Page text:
The Plattsmouth journal. (Plattsmouth, Nebraska) 1901-current, October 17, 1910, Image 1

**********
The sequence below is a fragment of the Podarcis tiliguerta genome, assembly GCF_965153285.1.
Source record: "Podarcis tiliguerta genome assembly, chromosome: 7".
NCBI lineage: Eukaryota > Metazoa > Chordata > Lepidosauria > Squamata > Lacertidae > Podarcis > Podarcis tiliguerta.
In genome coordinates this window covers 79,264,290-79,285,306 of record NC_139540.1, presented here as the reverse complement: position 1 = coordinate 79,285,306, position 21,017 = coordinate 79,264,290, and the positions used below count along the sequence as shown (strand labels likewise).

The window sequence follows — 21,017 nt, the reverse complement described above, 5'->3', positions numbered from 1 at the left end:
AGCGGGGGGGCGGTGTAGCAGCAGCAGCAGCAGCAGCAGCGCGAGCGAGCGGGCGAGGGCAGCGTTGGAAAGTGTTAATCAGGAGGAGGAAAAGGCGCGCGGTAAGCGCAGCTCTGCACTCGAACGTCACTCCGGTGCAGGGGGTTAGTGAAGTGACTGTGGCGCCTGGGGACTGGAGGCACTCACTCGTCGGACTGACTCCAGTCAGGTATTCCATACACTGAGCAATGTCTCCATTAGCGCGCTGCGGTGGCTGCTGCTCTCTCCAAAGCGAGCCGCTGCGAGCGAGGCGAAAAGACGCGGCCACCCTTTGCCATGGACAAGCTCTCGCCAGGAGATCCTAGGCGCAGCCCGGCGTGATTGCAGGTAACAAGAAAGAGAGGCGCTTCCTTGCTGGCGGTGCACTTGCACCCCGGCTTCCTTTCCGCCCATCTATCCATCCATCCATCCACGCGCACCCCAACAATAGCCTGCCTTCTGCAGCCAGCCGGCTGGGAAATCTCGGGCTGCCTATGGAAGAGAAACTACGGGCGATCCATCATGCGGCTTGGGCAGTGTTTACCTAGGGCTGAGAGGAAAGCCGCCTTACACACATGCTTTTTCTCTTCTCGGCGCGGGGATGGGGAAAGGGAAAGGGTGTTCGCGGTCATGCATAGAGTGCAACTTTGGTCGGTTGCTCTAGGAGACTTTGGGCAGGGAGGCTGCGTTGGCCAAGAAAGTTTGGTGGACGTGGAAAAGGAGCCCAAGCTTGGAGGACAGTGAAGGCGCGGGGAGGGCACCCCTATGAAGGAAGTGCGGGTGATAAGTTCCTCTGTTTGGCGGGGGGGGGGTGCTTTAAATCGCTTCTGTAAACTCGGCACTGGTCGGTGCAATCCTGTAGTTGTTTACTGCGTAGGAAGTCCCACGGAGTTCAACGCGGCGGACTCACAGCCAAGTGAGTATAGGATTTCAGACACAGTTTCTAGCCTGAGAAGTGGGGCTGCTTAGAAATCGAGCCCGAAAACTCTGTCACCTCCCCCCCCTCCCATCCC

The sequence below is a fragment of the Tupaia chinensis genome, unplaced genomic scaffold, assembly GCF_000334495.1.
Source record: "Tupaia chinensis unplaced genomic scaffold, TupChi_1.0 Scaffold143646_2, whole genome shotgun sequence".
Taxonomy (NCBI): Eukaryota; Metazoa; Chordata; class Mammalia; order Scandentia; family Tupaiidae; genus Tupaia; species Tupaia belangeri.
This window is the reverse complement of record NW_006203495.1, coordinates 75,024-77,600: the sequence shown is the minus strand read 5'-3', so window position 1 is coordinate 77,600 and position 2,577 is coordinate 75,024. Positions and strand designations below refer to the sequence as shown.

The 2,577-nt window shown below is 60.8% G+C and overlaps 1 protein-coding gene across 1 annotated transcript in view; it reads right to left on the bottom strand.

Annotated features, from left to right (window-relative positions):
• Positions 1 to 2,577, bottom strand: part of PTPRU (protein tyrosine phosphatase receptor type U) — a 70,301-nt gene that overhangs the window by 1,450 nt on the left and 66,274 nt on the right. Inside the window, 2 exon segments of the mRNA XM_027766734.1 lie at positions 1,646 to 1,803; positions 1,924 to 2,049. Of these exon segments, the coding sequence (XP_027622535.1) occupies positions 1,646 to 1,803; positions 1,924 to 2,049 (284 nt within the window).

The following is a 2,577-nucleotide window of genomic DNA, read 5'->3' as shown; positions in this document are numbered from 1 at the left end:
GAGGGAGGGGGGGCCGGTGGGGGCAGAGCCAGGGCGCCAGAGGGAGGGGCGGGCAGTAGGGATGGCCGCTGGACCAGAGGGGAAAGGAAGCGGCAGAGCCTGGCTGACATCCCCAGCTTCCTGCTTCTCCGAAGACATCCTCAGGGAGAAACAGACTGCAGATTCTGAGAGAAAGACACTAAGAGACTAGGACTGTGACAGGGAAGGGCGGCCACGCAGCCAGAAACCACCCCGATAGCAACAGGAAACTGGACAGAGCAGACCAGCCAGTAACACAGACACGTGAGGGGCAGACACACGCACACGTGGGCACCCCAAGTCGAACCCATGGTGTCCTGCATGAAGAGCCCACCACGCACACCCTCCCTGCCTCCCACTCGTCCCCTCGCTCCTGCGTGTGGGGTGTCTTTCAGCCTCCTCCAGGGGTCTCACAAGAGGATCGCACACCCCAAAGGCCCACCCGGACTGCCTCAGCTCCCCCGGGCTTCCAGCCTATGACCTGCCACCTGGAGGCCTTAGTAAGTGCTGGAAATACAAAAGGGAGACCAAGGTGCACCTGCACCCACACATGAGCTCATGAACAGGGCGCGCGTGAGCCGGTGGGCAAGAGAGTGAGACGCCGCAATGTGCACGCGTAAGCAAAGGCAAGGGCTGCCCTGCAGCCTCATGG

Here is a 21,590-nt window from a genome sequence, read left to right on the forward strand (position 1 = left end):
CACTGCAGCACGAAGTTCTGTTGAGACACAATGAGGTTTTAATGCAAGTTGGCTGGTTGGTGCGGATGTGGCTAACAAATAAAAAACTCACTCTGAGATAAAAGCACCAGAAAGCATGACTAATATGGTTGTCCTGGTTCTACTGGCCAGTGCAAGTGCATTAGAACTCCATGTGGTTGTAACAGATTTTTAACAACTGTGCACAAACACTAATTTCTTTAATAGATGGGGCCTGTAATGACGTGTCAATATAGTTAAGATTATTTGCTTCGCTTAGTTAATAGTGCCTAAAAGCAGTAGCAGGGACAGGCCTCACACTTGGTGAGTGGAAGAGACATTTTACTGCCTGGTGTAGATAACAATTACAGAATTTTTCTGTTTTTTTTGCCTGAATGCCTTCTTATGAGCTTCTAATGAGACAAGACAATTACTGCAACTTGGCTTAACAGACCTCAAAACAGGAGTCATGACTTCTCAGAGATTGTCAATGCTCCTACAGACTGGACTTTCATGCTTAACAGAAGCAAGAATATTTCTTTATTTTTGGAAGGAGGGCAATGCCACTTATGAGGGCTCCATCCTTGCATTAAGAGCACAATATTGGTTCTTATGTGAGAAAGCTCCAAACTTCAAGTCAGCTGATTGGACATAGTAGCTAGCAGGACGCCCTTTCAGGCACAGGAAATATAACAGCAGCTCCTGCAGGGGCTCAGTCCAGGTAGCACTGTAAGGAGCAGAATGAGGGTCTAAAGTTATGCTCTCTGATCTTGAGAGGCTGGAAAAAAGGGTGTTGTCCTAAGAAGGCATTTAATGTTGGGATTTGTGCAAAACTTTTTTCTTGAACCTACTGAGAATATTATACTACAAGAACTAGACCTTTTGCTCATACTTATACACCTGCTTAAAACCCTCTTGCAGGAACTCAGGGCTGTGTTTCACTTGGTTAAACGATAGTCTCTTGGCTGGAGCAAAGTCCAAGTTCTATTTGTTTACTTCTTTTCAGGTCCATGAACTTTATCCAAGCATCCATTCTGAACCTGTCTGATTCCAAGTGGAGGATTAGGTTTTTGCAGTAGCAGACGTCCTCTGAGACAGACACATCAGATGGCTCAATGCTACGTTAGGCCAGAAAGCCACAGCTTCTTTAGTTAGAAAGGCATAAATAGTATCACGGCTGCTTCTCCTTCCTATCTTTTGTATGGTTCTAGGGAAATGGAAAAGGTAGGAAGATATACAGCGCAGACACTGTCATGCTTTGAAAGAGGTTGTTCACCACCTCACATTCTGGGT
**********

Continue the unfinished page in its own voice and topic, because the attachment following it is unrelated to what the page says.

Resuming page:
8ttt Historical Soc. moutb Soucnal. SEMI-WEEKLY EDITION EIGHT PAGES VOLUME XXIX PLATTSMOUTII. NEBRASKA, MONDAY OCTOllKH It, 1910 NO 76 Neb. . n a a JANES C DARLIII A CANDI DATE SIXTEEN YEARS ABO ENJOY PLEAS- And Withdrew in Favor of an Old Soldier and Populist Candidate and Demanded His Name be Erased From the Ticket (From the World-Herald, Oc-) tober 26, 1894.) Mr. Dahlman's withdrawal was fil ed yesterday. Chairman Smyth of the demo cratic state committee has all along refused to file the withdrawal of Mr. Dahlman. At the demand of Mr. Dahlman yesterday the resignation was sent to Lincoln to be filed. Mr. Smyth had contended that If there were any withdrawals to be made they should be those of Messrs. Towers, McFadden, and Wilson, the three on the populist ticket opposite whom the democrats had nominated Messrs. Lulkhart, Elllck and Dahl man. DAHLMAN'S LETTER. Mr. Dahlman's letter was this: Omaha, Oct. 20 Mr. C. J. Smyth, Chairman of the Democratic State Central Committee, Omaha, Neb Dear Sir: By the unanimous choice of the democratic state convention which met in Omaha September 20, 1894, I was nominated for auditor of state. The honor was unsought and I highly appreciated the sentiment shown. After seventeen years in the service of my party I can say I never shirked a duty or sought to disobey its commands. Born of democratic parentage In Texas, I was rocked In the cradle of democracy. At ray mother's knee I learned its principles and was taught to revere the memory of Jefferson and Jackson. For years I have fought, the bat tles of democracy In Dawes county with varying Buccess, and in those years have given much of my time and money and energy to my party. In the open field I have met tho en emy and never have I given or asked quarter. Were I today pitted against the republican' enemy, I should not falter, but would fight It to the end as If my life was at stake on the re sult. But such is not the case. In the field are three candidates: Eugene Moore, republican; John W. ALSO DIFFER FROM HIM AND HIS PARTY ON THE INCOME TAX, FEDERAL ELECTION LAWS AND OTHER MEASURES OF IMPORT ANCE. But far and beyond these Is sues of national import, I recognize the pernicious influence of republican control In the state of Nebraska. We have tried It and the results are well known. My other opponent in the field, John W. Wilson, the nominee of the people's party, Is an honored citizen of the state and an ex-soldier who wore the blue and left one arm in the battlefield. I am the son of a soldier who wore the gray during four years of the war. He as nobly fought for what he conceived to be the right as did John W. Wilson under the stars and stripes. And when the war was over he came home as good a citizen as the soldier of the north. "God hates a coward." and I love the man who serves his country with the bay onet instead of staying at home to do the talking. ON EVERY IMPORTANT QUES TION OF PUBLIC POLICY JOHN W. WILSON AND I AGREE. ON IM PORTANT STATE ISSUES, WE AD HERE TO THE SAME POLICY. IF HE IS ELECTED, I HAVE EVERY REASON TO BLIEVE THAT HE WILL CARRY OUT THE SAME LINE OF POLICY I WOULD HAVE PURSUED IN THE ADMINISTRA TION OF THE AFFAIRS OF THE OFFICE. - Then why should we both make the race and insure the election of the republican candidate? JUDGE WILSON IS AN OLDER MAN THAN I AM. HE HAS BEEN DISABLED IN THE SERVICE OF HIS COUNTRY. I SHALL NO0 STAND IN THE WAY OF HIS ELEC TION. AS THE SON OF A SOUTH ERN SOLDIER I WITHDRAW IN FAVOR OF THE HERO OF THE BLUE. I will support him to the ex tent of my ability. Can his comrades Wilson, populist, and myself. BY I who fought side by side with him THE DECLARATION OF THE PLAT FORM UPON WHICH HE STANDS, EUGENE MOORE IS OPPOSED TO THE FREE COINAGE OF SILVER, WHILE I FAVOR ITS FREE COIN AGE AT A RATIO OF 16 TO 1, WITHOUT CONSULTATION WITH ANY OTHER NATION ON EARTH. EUGENE MOORE BELIEVES IN A PROTECTIVE TARIFF, WHILE I DENY THE RIGHT OF GOVERN MENT TO LEVY A REVENUE FOR PROTECTION. EUGENE MOORE, IF HE BEARS OUT THE POLrCY OF HIS PARTY IN THE CENTRAL IZATION OF POWER IN THE GEN ERAL GOVERNMENT, WHICH I HAVE BEEN TAUGHT FROM CHILDHOOD TO BELIEVE WAS A FALLACY THREATENING THE STABILITY OF THE NATION. I for the same cause do less? I enclose harewith my resignation which I beg you to accept and file with the secretary of the state and to place on the ticket in my stead the name of John W. WilHon. AND NOW AND HEREAFTER I WILL BE FOUND AS IN THE PAST FIGHTING FOR THE CAUSE OF DEMOCRACY, AS A DEMOCRAT, BECAUSE I BELIEVE IN ITS PRINCIPLES AS A FIGHTING DEMOCRAT, NEVER HAVING SHIRKED. THE PERFORMANCE OF ANY DUTY, HOWEVER UNPLEAS ANT, I APPEAL TO EVERY LOYAL DEMOCRAT IN THE STATE TO GIVE JOHN W. WILSON, THE ONE ARMED SOLDIER, HIS HEARTY SUPPORT. Yours most sincerely, J. C. DAHLMAN. 1 AFTERHODN BE LQYAL TO Y . HOI MERCHANTS St Mary's Guild Holds Meeting at the New Rectory. From Friday's Dally. The St. Mary s Guild of St. Luke a church were entertained at a ken slngton at the new rectory In a very pleasant manner yesterday afternoon. It Is customary among the Guild members to divide Into committees, each committee consisting of six members and It is the duty of these committees to plan an afternoon en tertainment, to be held once a month. Such was the entertainment of yes terday afternoon and as this was the first one for this year, a large num ber of the ladies of both the Guild and Auxuliary were in attendance, there being about eighty in number. For the occasion the pretty rooms of the rectory, which have been recently remodeled, were handsomely decor ated with cosmos and every effort had been put forth by the committee in charge to make the afternoon en tertainment a splendid one. A pleas ing feature of the afternoon enter tainment was a musical program, which was opened with an Instru mental solo by Miss Kittle Cummins. Miss Cummins, as usual, was at ner best and the numbers contributed by her showed her usual finished style and much careful study and prepara tion. The company was favored with vocal solos by Mrs. H. S. Austin, Miss Catherine Dovey and Mrs. Dr. Red fern, of Lincoln, which were all ren dered In a very charming manner. Mrs. George Falter and Miss Doro thy Brltt, also assisted in making the program all the more pleasing by con tributing beautiful instrumental solos which showed marked talent. A reading was given by Miss Mildred Cummins and as usual she pleased her hearers with her manner and style of reciting. Following the pro gram, social conversation and various other amusements were indulged In and at a convenient hour delicious coffee and cake were served. The committee of ladies In charge of the afternoon entertainment of yester day were MeBdames Will Clemont, George Thomas, E. W. Cook, D. 0. Dwyer; Misses Hockstrasser and Gretchen Donnelly. The ladies in at tendance are very much Indebted to those In charge for the delightful time had on this occasion. The neat sum of $10.00 was netted by the ladles. diet for her a musical career of note. The young lady responded to several encores last evening. GAVE SPLENDID MUSICAL CONCERT LAST EVENING From Friday's Dally. The violin and piano concert given by Mr. Frantlsck J. Kolbab lust evening was one of the most ar tistic performances ever given In the theatre. As a violinist Mr. Kolbaba is certainly an expert in his line of work, the program throughout was of a high class. Kolbaba's pupils, who assisted him In Fonie parts of the program, showed most careful training and themselves cajiable of giving a most creditable performance. The grand piano so beautifully played by Mr. Joan P. Durflcld, was placed on the stage by Mr. Henry Herold and came from his large stock at the store. It !s a beau tiful toned Instrument and Mr. Duf fleld with his dextrous playing was able to bring forth the beauty and flexibility of tone which is pleasing to the listener. The character of the concert and the skill of the players merited a much larger house than greeted them last evening, and should Mr. Kolbaba decide to give another concert we predict for him a good house. I The Loyal Sons and Daughters Mr. Kolbaba's pupil, Miss Agnes w ill give a basket supper at the home Knofllcek, won much applause by her of Lonnle Todd, three and a half skillful performance on the violin,! miles west of this city, Wednesday and judges of music and players pre-'evening, October 2Gth. (illes Lull' Injured. At the noon recess, at the Jean school house Wednesday, while play ing with other hoys, Giles Lair, the fourteen-year-old son of J. D. Lair, had the misfortune to break his right arm. The school is taught by Miss Crete Brlggs, and the accident oc curred shortly after Miss Brlggs had adjourned for dinner. It seems the boys were engaged in a game of lenp frog and the injured lad was In the ad of standing with arms akimbo and his hands on Ins sides in a stooping position, while another boy was making the leap, and as the hoy passed over Giles, failed to clear his arms, knocking him down and breaking his arm as above stated. Earl Marlcr with a horse and rig brought the Injured boy to town In a short space of time and medical aid was secured and the Injury dressed. No blame Is attached to anyone for the occurrence, It was simply one of the unfortunate occur rences which sometimes happen when thoughtless children are at play. Docs l'lattsiuoiith Succeed. The owner of the building in which the United States Is conducting a postoffice in this city Is having the same papered and the woodwork painted, the work Is being done by Glenwood artists, while the Flatts mouth painters, who pay their taxes here and help keep up the Platts mouth institutions, have to sit by and hold their hands. We do not know whether the agent of the building Is a member in good standing of the Commercial club or not, but we do remember that the gentleman who lectured here and donated $!0.00 to ward the prize for the slogan, "See Plattsmouth Succeed," and had a button pinned on every coat lapel In town, advocated patronizing home in dustries. We are informed that Plattsmouth paper hangers and painters do not think the party having the postoffice Job done, Is a pusher for Plattsmouth In this case at least they have good room to doubt it. No word appeals more strongly to the average person than loyalty. We all love to be spoken of as loyal to fapiily, friends, country and to our Ideals. We should also Include our hqme city. There Is no doubt of our sincerity In this and we would feel very much offended were it questioned, but Is this loyalty always of the right sort; Is, it Intelligent and active or Is it sometimes a sentimental and pleas ing fancy with which we delude our selves? The happiness of the people of a city depends largely on the prosper ity of the community as a whole, and this prosperity depends In part upon the amount of money circulating there. The more money the people tend away for things they can buy from their own merchants, the poorer the community will become and, con versely, the more they spend at home, the more the place will thrive. ' Do those who patronize distant mail order houses ever think of the harm done? If all the good people In Boston, for Instance, should Ignore the local merchants and for one year buy all their supplies in Chicago, Buf fal and New York, there would be "For Sale" signs on the city hall, Young's, the public library and the old North Church. The same princi ple applies to all communities. Patronage of home merchants Is the life of a city. These mall order houses by offering attractive (?) pre miums with indifferent goods, have drawn from us large amounts of money w hich, If spent at home, would have helped to pay for schools, pav ing, lighting and general Civic lm provement. Outside business houses do not pay any part of our city taxes But, "Business is Business," some say. Yes, but business is more than that, It Is reciprocity, and it should be apparent to everyone that bus! ess dealings with those who are working for the Bame local Interests ounelves will be far more pro ductive of good, than trading with people who are far away, who buy nothing from us and whose only in terest in our community Is the amount of money they can get out of it. Do you recall when times have been hard that these mail order houses ever extended you credit to help you over the hard places? Will they. Not In a thousand years it's money down, or no goods. The local merchants are the ones to whom we must then turn for assistance, but how can we do bo with good grace or reason unless we support them in prosperous times? They are alert, Intelligent and pro gressive, and, If given the opportu nity, will sell better goods at the samp, or lower prices, than the mail order houses can or will and deliver them at once no express charges, no long delays, no disappointments. Let us cease, then, enriching a few people In whom we have no sort of interest, at the cost of lasting Injury to our own community. Try support ing our own homo business for a time. Surely, loyalty, In this Instance, means spend your money at home lYtcr Perry Improving. S. O. Unland, of Arlington, Nebras ka, arrived In the city today noon and drove to tho home of Peter Perry south of town, to spend Sunday. Mrs Unland, who Is a daughter of Mr. and Mrs. Perry, has been at their home for the past week visiting her par ents, and will return home with her husband on Monday. Mr. Unlan: passed through Omaha, and while there went out to the hospital to see Mr. Perry, who has been receiving treatment for the past week. He re ports him as getting along quite well and will return home In a few days. MISS TERESA BPEL HE-ELECTED GRAND RECORDER BV D. OF R. D. C. Morgan of This City Re-electei For Term of Six Years as a Member of the Finance Committee. From Friday's Dally. After a strenuous campaign lasting two days, at the Lyric theatre in Omaha, Miss Teresa Hemple, of this city, was elected to succeed herself as Grand Recorder of the Grand Lodge of the Degree of Honor last evening. At different times throughout the af- Istratlon and with the assistance of the grand officers the order has been increased by the addition of ten or more local lodges and the order has been very prosperous. At their meeting at the Lyric yes terday morning the question of sever ing the connection of the lodge with the superior body was considered. ternoon the Journal attempted to get and after the matter was thoroughly some lnrormatlon concerning the election for yesterday's paper, but on each succeeding attempt, we were In formed that the Lyric doors were locked and that the convention Was transacting the business of the elec tion behind the locked doors. Some idea of, the strenuous nature of the contest for grand recorder many be formed, when one reflects that there were three candidates for the honor besides Miss Hem pel, this division of the field forces no doubt aided in making the selection of Miss Hempel to succeed herself much harder, although it is to this lady's credit that she had her friends bo united as to cause her election on the nominating ballot. Two of the other ladles seeking the honor were Mrs. Gould, of York, and Mrs. O'Brien, , of Omaha, both strong, capable women for the position. Prior to the selection of grand re corder, two officers were elected by acclimation. They were, MrB. Maymo H. Cleaver, of Lincoln, grand chief of honor, and Mrs. Maggie Steel, of South Omaha, grand Inner watch. On the finance committee, Mr. D. C. Morgan, of this city, was elected for six years, Mrs. Adella Harding, for four years, and Mrs. Hall, for two years. This gives Mr. Morgan the chairmanship of the finance commit tee, one of the most Important posi tions In the working force of the order. For on his Judgment depends the safety of the reserve funds of the lodge. Mr. Morgan has already distin guished himself as an able, thought ful and cautious financier, and the session yesterday displayed wisdom in selecting him as chairman of this Important committee. The vote of confidence received by Miss Teresa Hempel yesterday was one well merited by the persistent and untiring energy which has char acterized her work for the time she has served as grand recorder. It has to a certain degree Deen uue to Miss Hempel's efforts and the harmonious work of tho grand lodge officers that the lodge has made a steady increase Blnce her administra tion of tho office began. All of the money turned Into the hands of the grand receiver must bo collected by Miss Hempel's office, and her business-like methods have not only met the approval of her order, but also tho stato banking hoard of Ne braska, have passed upon and ap- M. W. A. r.und. At the regular meeting of the M W. A. Band last evening, new officers were elected for the coming year as follows: James Bird, leader; Antonc Kanka, treasurer; Tim Kohoutek, president, and Tom S. Svoboda, man ager. Mr. Frank Janda, who has so successfully led the band for the past year, resigned, owing to his work be ing such that ho was unable to de vote so much tlmo to the same. Jas Bird Is one of the best band men In tho city, and will take hold of the organization right whero Mr. Janda stops and carry them on tho progres sive road to success. Watson Resigns, Mr. J. L. Watson, of Prospect West Virginia, who has filled the position of telegraph operator, taking the third trick at the Burlington station heto since the 25th of September, re signed his position and departed for his home this afternoon, where he says he has been tendered a Job with a better salary attached. Checking Treasurer. Mr. E. J. Robinson, of Lincoln, state examiner of county trtasurers, has been In the city for several days checking the books of County Treas urer F. E. Schlater. Two years, this romlng December, has elapsed since this office has been chocked and the amount of work necessary now is quite large. Mr. Robinson will com pleto his tatk Saturday, and it is i safe guess that he will find every thing In ship shape In the treasurer's office. Tom Murphey was called to Omaha on business this afternoon. discussed, many strong arguments by the women of the order being ad vanced against such a step, the mut ter was voted down, and it was de cided to adhere to the superior lodge. After electing and installing offi cers by their beautiful Installation ritual and unanimously ratifying the decision not to withdraw from the superior lodge, the Nebraska grand lodge of the Degree of Honor chose Lincoln for Its next meeting place, two years hence, and adjourned its biennial session at the Lyric theatre last night. The complete list of officers elect ed is as follows: Mrs. Emma Smith, St. Edwards, past grand chief of honor. Mrs. Mayme II.' Cleaver, Nellgh, grand chief of honor. Mrs. Augusta Anton, McCook, grand lady of honor. MrB. Emma Sever, Ord, grandchlef of ceremonies. Mrs. Katie Schmltt, Omaha, grand receiver. Miss Tresa Hempel, Plattsmouth, grand recorder. Mrs. Minnie Shanahan, Lincoln, grand usher. Mrs. Maggie Steele, South Omaha, Inner watch. Mrs. Anna Grassman, Iloldrege, outer watch. Mrs. Ida Ralston, South Omaha, grand medical examiner. Committees were elected as fol lows: Finance I). C. Morgan, riatts mouth, chairman, six year term; Mrs. Adella Harding, Hebron, four year term; Mrs. Ella Hall, South Omaha, two year term. Law W. T. Wattles, Nellgh, chair man, six year term; Mrs. Anna Owens, Grand Island, four year term; Mrs. Polly Schlosser, Beatrice, two year term. Following their election the offi cers were Installed by Mrs. Frances Buell Olson, grand chief of honor of the superior lodge. After a beauti ful drill In which the officers, carry ing their staffs of office, decorated with pink ribbons, marched to piano music in Intricate figures, Mrs. Olson administered tho oath of office, re peated after her by the new officers. The grand officers extended their thanks to tho local committee for the excellent entertainment afforded and for the rare of the visiting delegates. The local committee expressed Its ap proved her work. Under her admin-1 prcciatlon of the work of the officers.. ESTABLISH Their New Equipment Includes Cleaning and Dyeing Plant There Is hardly anyone living with in a radius of 100 miles of Omaha, that hns not heard of the Dresher Bros., who are among the most enter prising men of tho metropolis. Re cently they erected a large two-story brick building, especially for cleans ing purposes. This week a Journal representative had tho pleasure of going through this up-to-date enter prise, which Is, without doubt, one of the largest of Its character In any city of four times the population of Omaha. The establishment Is sup plied with ail the latest machinery and processes for cleansing clothing, dresses and wearing apparel of all kinds. Tho finest lace curtains, and such, aro made to look as though they had Just been purchased new. This Is an enterprise of which Omaha should feel proud. They employ 25 or 30 people, have their own delivery wagons, and stable In which to care for their horses. The building is 1 fire-proof, and the manner in which the work Is done Insures all gar ments to he thoroughly renovated without injury to the finest articles. They have also Installed the latest appliances for dying all manner of wearing apparel for either sex. Tho erection of such an enterprlso In Omaha demonstrates that Dresher Bros, aro progressive to the demands, of tho metropolis of Nebraska, and they feel greatly encouraged In this, their latest venture. This establish ment Is located at 2211-2213 Farnam street, and cost these gentlemen $."0,000. The head men among tho employes are experienced In this class of work, and come direct to Omaha from some of tho largest establish ments In New York City. Mammoth VcgltuMt. Ed. Stclnhaur has produced, as far as known at the present time, tho largest radish grown this season, which measures eighteen Inches in clrcumferance. The radish was brought to the Journal office, and we saw the measurement made, so that we know it is exact. Some Idea can be had of the fertility of Cass county soil when one gazes at this mammoth tuber, and Ed. says If he had many to harvest he would have to get a stump-puller to do the work, as the one on exhibition was dug out with a spade.